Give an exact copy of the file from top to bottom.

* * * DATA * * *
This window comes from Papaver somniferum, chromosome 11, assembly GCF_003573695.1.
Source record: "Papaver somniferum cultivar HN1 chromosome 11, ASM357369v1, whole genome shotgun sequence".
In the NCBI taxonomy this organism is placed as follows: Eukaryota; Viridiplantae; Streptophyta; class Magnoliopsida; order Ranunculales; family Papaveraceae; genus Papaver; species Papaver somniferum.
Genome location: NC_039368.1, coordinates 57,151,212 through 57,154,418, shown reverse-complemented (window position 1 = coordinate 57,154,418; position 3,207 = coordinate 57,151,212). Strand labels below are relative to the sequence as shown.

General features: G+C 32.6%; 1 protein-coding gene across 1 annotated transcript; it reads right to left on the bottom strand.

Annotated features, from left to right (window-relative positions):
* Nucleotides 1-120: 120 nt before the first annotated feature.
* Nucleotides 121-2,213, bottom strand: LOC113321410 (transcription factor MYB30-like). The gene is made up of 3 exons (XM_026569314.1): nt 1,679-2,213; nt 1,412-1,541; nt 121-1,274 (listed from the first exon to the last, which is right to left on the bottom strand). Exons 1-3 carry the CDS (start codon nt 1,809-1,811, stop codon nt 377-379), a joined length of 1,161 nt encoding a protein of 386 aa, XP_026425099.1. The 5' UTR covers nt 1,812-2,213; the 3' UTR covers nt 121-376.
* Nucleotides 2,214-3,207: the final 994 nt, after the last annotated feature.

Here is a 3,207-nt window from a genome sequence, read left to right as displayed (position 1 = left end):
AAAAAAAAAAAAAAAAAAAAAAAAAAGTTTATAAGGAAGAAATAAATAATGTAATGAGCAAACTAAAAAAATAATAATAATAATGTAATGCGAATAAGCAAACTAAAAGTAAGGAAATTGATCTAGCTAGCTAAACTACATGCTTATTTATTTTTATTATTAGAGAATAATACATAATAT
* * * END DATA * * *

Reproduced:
This window comes from Papaver somniferum, chromosome 11, assembly GCF_003573695.1.
Source record: "Papaver somniferum cultivar HN1 chromosome 11, ASM357369v1, whole genome shotgun sequence".
In the NCBI taxonomy this organism is placed as follows: Eukaryota; Viridiplantae; Streptophyta; class Magnoliopsida; order Ranunculales; family Papaveraceae; genus Papaver; species Papaver somniferum.
Genome location: NC_039368.1, coordinates 57,151,212 through 57,154,418, shown reverse-complemented (window position 1 = coordinate 57,154,418; position 3,207 = coordinate 57,151,212). Strand labels below are relative to the sequence as shown.

General features: G+C 32.6%; 1 protein-coding gene across 1 annotated transcript; it reads right to left on the bottom strand.

Annotated features, from left to right (window-relative positions):
* Nucleotides 1-120: 120 nt before the first annotated feature.
* Nucleotides 121-2,213, bottom strand: LOC113321410 (transcription factor MYB30-like). The gene is made up of 3 exons (XM_026569314.1): nt 1,679-2,213; nt 1,412-1,541; nt 121-1,274 (listed from the first exon to the last, which is right to left on the bottom strand). Exons 1-3 carry the CDS (start codon nt 1,809-1,811, stop codon nt 377-379), a joined length of 1,161 nt encoding a protein of 386 aa, XP_026425099.1. The 5' UTR covers nt 1,812-2,213; the 3' UTR covers nt 121-376.
* Nucleotides 2,214-3,207: the final 994 nt, after the last annotated feature.

Here is a 3,207-nt window from a genome sequence, read left to right as displayed (position 1 = left end):
AAAAAAAAAAAAAAAAAAAAAAAAAAGTTTATAAGGAAGAAATAAATAATGTAATGAGCAAACTAAAAAAATAATAATAATAATGTAATGCGAATAAGCAAACTAAAAGTAAGGAAATTGATCTAGCTAGCTAAACTACATGCTTATTTATTTTTATTATTAGAGAATAATACATAATAT